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CA Pols, Gov's Dog Score "Political Oscars"

Ladies and gentlemen, we present Prop Zero's first annual “Plunketts”-- a sort-of “political Oscar.” It’s named for George Washington Plunkett, an old-time, political boss.

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    Ladies and gentlemen, we present Prop Zero's first annual “Plunketts”-- a sort-of “political Oscar.”

     It’s named for George Washington Plunkett, an old-time, political boss.

    Plunkett, part of New York City’s Tammany Hall machine, became famous mainly for his maxim: “I Seen My Opportunities and I Took ’Em.” (If that motto doesn’t celebrate the intersection of politics and Hollywood, nothing does!)

    And now, the Plunkett Awards— paying tribute to California pols and their performances over the last year:

    For Best Performance by a Democrat

    Governor Jerry Brown, for his performance in “A Finger in the Dike,” in which Brown semi-successfully saves California—at least for now--from drowning in red ink. Brown has brought savvy pragmatism back to the role of Governor.

    The runner-up for this coveted award is L.A. County Supervisor Zev Yaroslavsky, for his “Hamlet,” and the wrenching monologue, “To be L.A. Mayor—or not to be.”

    For Best Performance by a Republican

    Rep. Darrell Issa, who chairs the House Committee on Oversight and Government Reform, edges out Rep. Kevin McCarthy, the House Majority Whip.

    Evoking the drama of Javier’s single-minded pursuit of Jean Valjean in” Les Miserables,” Issa has starred in several controversial hearings on Obama Administration actions, including, most recently, "Lines Crossed: Separation of Church and State. Has the Obama Administration Trampled on Freedom of Religion and Freedom of Conscience?"

    McCarthy played his role in "Young Guns," along with co-stars Rep. Eric Cantor (R-Va.) and Rep. Paul Ryan (R-Wis.), brilliantly. Elected in 2006, McCarthy led the House GOP’s successful recruitment program in the 2010 election cycle and is now the third most powerful Republican in Congress.

    For Best Supporting Actor

    Sutter Brown, California’s First Dog (Eat your heart out, Uggie!).

    The Golden State’s Canine-in-Chief edged out the late Seamus Romney, who was nominated for his brave performance in “Travels with Seamus on the Car Roof.”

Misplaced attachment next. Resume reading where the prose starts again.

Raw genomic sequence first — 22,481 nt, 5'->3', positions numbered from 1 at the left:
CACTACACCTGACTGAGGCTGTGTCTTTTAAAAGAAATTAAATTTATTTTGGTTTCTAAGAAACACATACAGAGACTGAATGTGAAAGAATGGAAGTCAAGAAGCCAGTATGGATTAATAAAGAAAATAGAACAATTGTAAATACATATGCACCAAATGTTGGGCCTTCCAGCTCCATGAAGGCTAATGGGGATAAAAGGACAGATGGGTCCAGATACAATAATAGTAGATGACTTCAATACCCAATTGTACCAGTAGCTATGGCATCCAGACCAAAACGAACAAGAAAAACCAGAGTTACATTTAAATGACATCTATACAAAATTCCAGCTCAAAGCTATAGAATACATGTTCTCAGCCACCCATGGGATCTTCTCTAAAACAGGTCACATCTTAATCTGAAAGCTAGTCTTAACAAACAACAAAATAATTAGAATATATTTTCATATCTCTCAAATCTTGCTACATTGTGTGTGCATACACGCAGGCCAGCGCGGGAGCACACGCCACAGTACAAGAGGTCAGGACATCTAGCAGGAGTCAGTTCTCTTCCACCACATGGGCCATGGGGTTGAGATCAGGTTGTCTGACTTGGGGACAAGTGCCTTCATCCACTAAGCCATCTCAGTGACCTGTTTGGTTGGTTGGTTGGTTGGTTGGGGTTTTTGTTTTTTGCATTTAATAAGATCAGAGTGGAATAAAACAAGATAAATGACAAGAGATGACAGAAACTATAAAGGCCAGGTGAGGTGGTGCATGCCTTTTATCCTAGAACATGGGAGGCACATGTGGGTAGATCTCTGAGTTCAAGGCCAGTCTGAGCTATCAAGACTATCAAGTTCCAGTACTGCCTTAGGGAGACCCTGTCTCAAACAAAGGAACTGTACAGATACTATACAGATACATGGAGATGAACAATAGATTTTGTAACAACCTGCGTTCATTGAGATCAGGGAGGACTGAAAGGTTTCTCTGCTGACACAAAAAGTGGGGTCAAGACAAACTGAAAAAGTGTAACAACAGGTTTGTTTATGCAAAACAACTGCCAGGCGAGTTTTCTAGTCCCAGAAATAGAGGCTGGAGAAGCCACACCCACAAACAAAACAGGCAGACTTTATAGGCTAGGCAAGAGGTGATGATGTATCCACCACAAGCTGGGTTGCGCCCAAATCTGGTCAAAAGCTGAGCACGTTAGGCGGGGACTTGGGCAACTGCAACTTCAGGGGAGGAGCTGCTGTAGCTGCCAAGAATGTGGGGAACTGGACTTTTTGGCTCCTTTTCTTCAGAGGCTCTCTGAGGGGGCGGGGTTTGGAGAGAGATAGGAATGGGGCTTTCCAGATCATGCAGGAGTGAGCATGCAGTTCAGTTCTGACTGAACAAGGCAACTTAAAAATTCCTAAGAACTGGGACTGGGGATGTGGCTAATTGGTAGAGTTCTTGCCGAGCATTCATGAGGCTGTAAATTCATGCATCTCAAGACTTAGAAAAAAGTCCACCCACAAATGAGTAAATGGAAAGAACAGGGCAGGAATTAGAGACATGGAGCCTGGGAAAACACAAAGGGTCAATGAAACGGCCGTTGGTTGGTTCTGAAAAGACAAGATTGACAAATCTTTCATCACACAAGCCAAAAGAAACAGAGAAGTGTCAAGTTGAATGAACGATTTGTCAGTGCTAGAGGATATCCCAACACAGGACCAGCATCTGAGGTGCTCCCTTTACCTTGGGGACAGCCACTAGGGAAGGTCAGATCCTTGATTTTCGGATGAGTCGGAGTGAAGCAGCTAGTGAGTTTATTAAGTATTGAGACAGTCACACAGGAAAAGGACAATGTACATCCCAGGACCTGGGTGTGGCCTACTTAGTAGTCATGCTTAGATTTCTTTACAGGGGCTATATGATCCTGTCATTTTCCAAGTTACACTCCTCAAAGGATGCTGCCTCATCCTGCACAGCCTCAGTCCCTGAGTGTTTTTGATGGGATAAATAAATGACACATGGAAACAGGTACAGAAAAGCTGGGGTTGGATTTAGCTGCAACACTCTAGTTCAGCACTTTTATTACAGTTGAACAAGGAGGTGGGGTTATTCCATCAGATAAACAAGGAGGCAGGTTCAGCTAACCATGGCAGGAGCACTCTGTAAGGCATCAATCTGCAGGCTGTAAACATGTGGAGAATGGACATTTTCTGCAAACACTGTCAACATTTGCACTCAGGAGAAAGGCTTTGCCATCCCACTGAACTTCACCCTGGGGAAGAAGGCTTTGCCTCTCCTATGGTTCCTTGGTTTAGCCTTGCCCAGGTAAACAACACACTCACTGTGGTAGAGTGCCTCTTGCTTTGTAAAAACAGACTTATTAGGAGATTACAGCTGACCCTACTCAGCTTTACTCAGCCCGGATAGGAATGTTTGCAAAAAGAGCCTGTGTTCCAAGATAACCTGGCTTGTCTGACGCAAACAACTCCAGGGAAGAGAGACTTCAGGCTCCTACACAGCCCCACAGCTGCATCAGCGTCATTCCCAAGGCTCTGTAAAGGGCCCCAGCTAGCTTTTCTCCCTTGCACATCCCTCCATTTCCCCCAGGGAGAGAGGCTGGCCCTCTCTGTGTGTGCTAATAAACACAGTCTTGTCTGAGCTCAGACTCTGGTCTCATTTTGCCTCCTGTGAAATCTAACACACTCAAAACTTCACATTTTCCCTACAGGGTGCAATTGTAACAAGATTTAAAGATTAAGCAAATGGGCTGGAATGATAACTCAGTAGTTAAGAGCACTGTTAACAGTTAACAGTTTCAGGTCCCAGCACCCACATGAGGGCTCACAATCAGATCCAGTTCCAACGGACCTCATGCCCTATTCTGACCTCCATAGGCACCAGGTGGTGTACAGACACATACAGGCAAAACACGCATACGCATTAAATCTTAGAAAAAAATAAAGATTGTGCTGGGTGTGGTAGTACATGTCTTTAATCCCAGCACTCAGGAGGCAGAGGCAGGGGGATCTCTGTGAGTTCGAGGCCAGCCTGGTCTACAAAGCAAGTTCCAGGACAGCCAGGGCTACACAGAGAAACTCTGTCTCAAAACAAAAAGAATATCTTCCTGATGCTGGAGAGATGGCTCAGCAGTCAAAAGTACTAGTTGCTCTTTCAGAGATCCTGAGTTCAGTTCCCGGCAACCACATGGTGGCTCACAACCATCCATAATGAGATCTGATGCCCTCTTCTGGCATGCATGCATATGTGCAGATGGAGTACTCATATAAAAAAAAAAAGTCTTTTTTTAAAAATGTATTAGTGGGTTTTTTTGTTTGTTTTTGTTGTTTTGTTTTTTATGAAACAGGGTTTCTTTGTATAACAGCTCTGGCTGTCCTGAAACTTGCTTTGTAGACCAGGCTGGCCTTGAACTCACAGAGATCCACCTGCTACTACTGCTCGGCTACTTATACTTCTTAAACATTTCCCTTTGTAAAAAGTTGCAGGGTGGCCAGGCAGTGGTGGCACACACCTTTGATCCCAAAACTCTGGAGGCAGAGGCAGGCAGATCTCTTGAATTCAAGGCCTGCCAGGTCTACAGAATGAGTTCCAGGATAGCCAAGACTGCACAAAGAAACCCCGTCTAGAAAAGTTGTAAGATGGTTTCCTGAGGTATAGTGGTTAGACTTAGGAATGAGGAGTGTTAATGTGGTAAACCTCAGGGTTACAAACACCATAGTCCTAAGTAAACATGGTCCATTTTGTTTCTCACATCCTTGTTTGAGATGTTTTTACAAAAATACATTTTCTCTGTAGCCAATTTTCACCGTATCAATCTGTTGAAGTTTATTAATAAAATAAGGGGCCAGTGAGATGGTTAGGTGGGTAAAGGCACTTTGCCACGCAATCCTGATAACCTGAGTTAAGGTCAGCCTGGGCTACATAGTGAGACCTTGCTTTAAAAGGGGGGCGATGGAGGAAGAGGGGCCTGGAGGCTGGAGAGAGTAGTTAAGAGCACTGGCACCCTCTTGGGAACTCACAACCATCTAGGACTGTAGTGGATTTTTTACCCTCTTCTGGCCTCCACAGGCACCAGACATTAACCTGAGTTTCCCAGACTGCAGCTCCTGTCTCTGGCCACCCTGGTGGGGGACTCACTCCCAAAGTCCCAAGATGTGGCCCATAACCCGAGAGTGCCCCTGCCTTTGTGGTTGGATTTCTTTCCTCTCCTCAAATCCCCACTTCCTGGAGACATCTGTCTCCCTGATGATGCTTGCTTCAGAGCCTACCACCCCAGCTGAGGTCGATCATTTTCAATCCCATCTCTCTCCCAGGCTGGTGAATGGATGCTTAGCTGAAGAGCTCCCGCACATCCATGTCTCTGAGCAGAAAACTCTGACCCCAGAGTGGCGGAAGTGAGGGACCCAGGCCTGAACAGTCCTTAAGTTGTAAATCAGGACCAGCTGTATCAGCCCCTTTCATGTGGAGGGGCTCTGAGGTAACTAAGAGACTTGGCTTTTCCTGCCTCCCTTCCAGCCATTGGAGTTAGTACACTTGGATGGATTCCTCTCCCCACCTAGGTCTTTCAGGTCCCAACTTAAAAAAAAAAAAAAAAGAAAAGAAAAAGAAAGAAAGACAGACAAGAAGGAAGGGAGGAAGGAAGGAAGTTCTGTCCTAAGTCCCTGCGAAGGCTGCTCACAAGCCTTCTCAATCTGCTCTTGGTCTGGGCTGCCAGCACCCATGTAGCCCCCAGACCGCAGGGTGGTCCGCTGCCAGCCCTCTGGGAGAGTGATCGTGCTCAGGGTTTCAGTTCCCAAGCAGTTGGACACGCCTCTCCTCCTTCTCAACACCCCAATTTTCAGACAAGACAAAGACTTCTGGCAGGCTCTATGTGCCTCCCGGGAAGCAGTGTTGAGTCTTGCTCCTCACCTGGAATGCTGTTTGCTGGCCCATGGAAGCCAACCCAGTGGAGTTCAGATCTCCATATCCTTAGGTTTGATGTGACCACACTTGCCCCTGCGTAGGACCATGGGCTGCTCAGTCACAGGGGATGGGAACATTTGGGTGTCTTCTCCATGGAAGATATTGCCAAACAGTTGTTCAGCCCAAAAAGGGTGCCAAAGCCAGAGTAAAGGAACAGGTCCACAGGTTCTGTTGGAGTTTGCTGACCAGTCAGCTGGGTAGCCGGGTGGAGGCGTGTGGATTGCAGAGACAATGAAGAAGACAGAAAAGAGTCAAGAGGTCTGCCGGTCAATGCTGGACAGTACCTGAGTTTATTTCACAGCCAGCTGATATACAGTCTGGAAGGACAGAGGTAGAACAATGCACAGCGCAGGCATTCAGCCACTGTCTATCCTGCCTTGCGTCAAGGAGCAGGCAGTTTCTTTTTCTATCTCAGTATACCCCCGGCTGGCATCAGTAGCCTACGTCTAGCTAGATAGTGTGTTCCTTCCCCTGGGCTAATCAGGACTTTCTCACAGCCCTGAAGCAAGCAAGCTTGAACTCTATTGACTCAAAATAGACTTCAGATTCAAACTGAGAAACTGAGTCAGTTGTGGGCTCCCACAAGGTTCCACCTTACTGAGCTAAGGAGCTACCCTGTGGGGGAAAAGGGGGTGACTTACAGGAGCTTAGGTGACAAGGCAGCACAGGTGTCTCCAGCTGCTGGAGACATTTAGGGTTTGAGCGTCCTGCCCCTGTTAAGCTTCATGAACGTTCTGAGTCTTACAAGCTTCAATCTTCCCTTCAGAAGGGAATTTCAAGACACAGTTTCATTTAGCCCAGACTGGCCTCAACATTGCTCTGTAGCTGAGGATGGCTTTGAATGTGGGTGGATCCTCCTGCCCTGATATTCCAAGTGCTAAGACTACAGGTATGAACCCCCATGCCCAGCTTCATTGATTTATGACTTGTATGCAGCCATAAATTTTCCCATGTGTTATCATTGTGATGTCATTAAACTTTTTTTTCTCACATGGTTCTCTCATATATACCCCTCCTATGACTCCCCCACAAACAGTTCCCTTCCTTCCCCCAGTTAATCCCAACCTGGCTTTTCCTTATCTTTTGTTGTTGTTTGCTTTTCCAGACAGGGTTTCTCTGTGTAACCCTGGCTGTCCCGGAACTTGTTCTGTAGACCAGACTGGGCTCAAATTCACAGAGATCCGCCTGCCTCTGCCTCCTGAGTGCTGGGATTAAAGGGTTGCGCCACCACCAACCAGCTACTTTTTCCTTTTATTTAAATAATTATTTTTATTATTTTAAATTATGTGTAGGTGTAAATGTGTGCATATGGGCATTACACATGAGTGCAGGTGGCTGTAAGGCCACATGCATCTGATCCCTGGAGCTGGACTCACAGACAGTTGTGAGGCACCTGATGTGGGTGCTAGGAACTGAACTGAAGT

Sutter is honored for his work as Governor Jerry Brown’s intrepid, social-networking sidekick. His role is to—you should excuse the pun—“humanize” the sometimes-gruff Governor. An authentic post-partisan, Sutter has friends on both sides of the legislative aisle.

    For Best Supporting Actress

    Anne Gust Brown, the First Lady of California and unpaid “Special Counsel” to her husband. Gust Brown has tempered and focused the former “Governor Moonbeam,” and strongly influences his politics and policy agenda.


    For Best Original Screenplay

    Kindee Durkee’s Campaign Accounts. Durkee, the once-prominent Democratic campaign treasurer, was arrested by the FBI last September on suspicion of mail fraud. During an interview with the FBI, the Orange County Register reported, Durkee “admitted that she had been misappropriating her clients' money for years and that forms filed with the state were false.”
     

    For Best Adapted Screenplay

    California’s 2012-13 State Budget. Adapted from last year’s script, this clever sequel to “Kicking the Can Down the Road,” shows the State faces the same issues-- a still wobbly economy, high unemployment, anemic revenues and a polarized Legislature.

    For Best Song

    “California, Here I Come,” from “The Road to the White House.” We’ll be hearing this ditty sung a lot in the next several months--by President Barack Obama and the Republican Presidential candidates as they return to the Golden State for more rounds of high-octane fund-raising.

    For Best Picture (or Worst, depending on how you look at it)

    “California 2012,” produced by the state’s Citizens Redistricting Commission. Heralded by fans—good government types and a lot of Democrats, and trashed by critics—Republicans and threatened Democratic incumbents, this epic saga of drawing redistricting maps provides both high drama and broad humor.

    Let us know what you think. Comment below, send us your thoughts via Twitter @PropZero or add your comment to our Facebook page.  

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